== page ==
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Khamtai sat in the corner of the room, legs crossed, unsure of what to do next. He could hear the violent pit pat of the monsoon rains. The humidity clung , tickling his feeble arms, floating over where his younger sister clutched. His mother sat across from him with his brother, Lothay, on her lap. A stray lightning bolt, followed by the crackling of wood sent a warm shiver through his body. Khamtai eyed the pitch-black room. There were about twenty other villagers crowded in the local school's classroom. The monsoon was nothing new to the Malaythongs; however, floods were a different story. The village of Sang Ha never saw winds as fierce as that day. Nor were they expecting it; the seasonal rains were often the signal of a new beginning, a new cycle.




When the rains stopped and the sun found the courage to shine once again, the Malaythongs returned to Sang Ha. They crept along on toes to avoid the wooden splinters lying about. The children had it the easiest; they hitched rides on the back of the eldest brother, laughing delightfully. They were surprised when they came to the location of their hut. There was not a single trace of their former life; cattle, chicken, bamboo swept away.




Khamtai's tears fell as the rains that caused them. His retreating pride suffocated the tears. Three hundred people were left, penniless, homeless and unemployed. The Malaythongs were but one of them.




Khamtai had not eaten since the day the rains started, yet he was not hungry. He trotted slowly, head down, scraping his bare soles against the cold, muddy ground. The Malaythong children screamed wildly as they raced from shattered bamboo plank to plank. He soon reached the river that had swallowed what little he had.




Its funny, wondered Khamtai. Water allows life to live, yet it was water that took his life away. So many thoughts swirled in his head. What will his family eat, drink? Where will they live, how will his brother get married now?




When darkness settled, the Malaythongs bunked in the open, with neither blanket nor roof. The grumble of his family's stomachs stabbed Khamtai with pangs of guilt. He knew something had to be done.




In the morning, Khamtai walked his family to their aunt's hut; it was one of the few still intact. He knew they would be supported. Goodbyes were said, hugs were had. Stone-faced, Khamtai promised his family he would earn them a new home. A bigger hut, bigger cattle. They would never have to fear hunger so long as he supported them.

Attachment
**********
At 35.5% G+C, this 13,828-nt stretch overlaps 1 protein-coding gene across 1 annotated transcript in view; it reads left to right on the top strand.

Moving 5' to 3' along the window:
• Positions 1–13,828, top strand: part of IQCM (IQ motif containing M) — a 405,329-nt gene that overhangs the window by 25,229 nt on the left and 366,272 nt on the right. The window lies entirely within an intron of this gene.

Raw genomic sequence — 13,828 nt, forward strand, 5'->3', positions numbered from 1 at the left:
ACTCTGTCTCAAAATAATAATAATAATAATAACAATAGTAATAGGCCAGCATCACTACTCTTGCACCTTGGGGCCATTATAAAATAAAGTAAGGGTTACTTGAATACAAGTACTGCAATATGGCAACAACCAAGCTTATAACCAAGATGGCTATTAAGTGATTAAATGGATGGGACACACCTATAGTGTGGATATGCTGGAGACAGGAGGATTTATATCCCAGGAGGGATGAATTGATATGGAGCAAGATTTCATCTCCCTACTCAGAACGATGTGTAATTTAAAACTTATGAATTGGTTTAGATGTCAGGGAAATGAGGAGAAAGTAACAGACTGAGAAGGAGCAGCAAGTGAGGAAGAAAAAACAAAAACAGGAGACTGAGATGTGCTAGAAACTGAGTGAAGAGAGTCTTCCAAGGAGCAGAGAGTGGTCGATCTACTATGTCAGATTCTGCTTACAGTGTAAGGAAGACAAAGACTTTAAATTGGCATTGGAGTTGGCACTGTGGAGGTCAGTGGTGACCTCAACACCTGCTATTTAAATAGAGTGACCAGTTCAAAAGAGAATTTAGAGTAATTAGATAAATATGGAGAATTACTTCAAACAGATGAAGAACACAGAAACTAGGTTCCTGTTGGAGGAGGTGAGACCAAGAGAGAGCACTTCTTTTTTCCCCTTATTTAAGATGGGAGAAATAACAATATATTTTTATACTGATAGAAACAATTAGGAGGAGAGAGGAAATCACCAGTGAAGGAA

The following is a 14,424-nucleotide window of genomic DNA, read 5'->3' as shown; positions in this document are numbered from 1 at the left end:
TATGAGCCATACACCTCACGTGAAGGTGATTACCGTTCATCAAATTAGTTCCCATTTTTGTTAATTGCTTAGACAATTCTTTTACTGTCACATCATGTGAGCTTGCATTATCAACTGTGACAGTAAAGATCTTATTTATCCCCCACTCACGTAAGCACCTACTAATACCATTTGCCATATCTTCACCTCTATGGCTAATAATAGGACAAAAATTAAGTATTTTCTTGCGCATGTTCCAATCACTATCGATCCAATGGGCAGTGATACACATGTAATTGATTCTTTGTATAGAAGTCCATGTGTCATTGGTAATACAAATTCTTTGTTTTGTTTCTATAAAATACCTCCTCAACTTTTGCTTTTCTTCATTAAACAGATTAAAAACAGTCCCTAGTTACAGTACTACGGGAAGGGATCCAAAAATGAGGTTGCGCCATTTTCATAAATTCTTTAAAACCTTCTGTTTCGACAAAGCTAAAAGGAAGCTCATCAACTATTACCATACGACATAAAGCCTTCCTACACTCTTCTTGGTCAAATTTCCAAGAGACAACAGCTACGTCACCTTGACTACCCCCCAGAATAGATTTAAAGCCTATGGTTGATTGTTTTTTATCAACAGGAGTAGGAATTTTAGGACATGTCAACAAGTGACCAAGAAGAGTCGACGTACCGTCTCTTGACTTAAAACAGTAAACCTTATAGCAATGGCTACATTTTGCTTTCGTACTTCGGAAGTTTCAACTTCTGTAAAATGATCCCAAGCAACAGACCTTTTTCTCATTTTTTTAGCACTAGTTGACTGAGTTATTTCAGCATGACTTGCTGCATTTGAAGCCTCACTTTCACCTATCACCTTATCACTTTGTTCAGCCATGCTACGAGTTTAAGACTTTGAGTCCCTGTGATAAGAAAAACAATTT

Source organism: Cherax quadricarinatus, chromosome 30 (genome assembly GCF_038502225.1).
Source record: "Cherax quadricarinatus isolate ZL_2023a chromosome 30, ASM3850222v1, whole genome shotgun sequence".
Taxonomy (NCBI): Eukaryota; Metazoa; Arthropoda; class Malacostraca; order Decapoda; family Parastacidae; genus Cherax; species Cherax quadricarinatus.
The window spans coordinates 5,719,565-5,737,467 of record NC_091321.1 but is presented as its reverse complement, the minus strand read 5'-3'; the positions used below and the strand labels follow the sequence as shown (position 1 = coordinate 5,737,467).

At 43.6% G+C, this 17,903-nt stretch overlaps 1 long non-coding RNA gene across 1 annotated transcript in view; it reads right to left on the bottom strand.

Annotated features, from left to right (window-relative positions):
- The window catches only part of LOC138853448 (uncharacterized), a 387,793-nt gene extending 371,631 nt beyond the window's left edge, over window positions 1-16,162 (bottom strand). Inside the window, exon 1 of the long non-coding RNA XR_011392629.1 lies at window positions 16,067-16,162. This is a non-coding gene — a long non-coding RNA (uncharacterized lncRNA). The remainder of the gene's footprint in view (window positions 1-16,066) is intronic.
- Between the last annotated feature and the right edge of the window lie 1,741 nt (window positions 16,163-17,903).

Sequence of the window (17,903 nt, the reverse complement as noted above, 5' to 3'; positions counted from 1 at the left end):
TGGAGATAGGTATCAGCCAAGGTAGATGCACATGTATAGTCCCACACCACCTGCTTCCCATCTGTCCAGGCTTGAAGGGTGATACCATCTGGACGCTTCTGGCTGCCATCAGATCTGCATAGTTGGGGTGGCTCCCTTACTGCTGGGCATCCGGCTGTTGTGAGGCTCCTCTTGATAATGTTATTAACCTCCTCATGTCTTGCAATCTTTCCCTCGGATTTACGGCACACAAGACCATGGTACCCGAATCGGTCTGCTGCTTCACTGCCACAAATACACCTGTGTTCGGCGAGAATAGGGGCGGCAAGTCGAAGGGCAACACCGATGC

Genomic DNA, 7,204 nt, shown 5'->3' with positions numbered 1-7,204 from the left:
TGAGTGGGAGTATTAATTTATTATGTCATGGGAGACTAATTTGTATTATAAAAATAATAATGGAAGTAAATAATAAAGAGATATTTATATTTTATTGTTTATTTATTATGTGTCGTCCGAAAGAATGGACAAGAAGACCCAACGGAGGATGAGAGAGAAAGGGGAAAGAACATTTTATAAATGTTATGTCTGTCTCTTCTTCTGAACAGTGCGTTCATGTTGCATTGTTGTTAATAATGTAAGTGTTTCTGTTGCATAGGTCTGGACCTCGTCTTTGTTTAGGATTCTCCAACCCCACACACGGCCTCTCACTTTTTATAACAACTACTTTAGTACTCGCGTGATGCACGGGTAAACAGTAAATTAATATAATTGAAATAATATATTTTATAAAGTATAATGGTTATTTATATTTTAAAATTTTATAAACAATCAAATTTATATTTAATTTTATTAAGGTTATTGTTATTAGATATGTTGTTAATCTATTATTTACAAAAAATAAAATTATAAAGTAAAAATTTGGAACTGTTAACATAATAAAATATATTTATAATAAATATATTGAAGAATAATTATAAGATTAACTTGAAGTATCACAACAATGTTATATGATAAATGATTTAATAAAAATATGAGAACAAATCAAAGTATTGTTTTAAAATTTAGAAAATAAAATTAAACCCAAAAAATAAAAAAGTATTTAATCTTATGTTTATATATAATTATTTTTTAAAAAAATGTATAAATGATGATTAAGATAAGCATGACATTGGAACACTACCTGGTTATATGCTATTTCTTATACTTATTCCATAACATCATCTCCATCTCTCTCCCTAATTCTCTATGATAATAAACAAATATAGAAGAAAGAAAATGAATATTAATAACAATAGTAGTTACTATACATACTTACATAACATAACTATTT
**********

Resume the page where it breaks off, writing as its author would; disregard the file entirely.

Mother Malaythong held her chest as her son walked off. He was a man now, no longer bound by childish ideologies. As stern as she seemed, she longed for the care-free boy she once had.




Khamtai's bus arrived after mid-noon. It was a bright, clear day, hot as ever. He boarded the bus to the capital, Vientiane, to a new life; a better life.






Half finished cigarettes fell to the ground, followed by silent stomps.




Khamtai and three others crept quietly in the eerie alleys, stalking their foreign prey. There was only one of them - easy target.




It's his fault for carrying so much opium on himself, thought Khamtai.




The stalkers gripped their knives until their knuckles turned white. They stood still, waiting for their signal. As if after an eternity, Khamtai charged stealthily, blade back and ready to lunge. He tackled the stranger from the side. Sensing remote victory, he pounced on his victim, slashing wildly. Blood, black as night, spilled to the ground.




Life left Khamtai's lungs. He fell to his knees, trying to suck in more air, any air. A thin dagger stuck out of his belly. He twisted back looking for his friends, trying to call for help. Corpses stared back.




What went wrong? When Khamtai came to the city, he intended to work in a factory and send the money back to his family. He worked odd jobs for a few months, until he reached the age of eighteen. Trying his best to avoid compulsory military service, he went into hiding. Pick pocketing and theft helped sustain his income.




Months wore on until Khamtai's break came; he was recruited into the Phanya Khut gang as a common street thug. They dealt in theft, assault and illegal drug trade. It was a good life, yet, what went wrong?




What went wrong. Was it the flood? Or the decision to move here? Was it karma; repercussions for a past life?




Khamtai sighed heavily. No use contemplating what happened. Hey, at least it's almost time for my brother to get married, he thought. I'll return to the village. Pick him the most beautiful bride I can find. The thought of his younger brother with his arms around a woman made Khamtai chuckle, followed by a blood filled cough.




Perhaps things will be better in the next life. Perhaps we will no longer have to struggle in the next life. The next life.



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FallibleAger said...
Nov. 6, 2011 at 9:42 am
I loved this! I agree completely with the loas people having no voice and also just everyone who lives in poverty/3rd would countries. Really good job!
 
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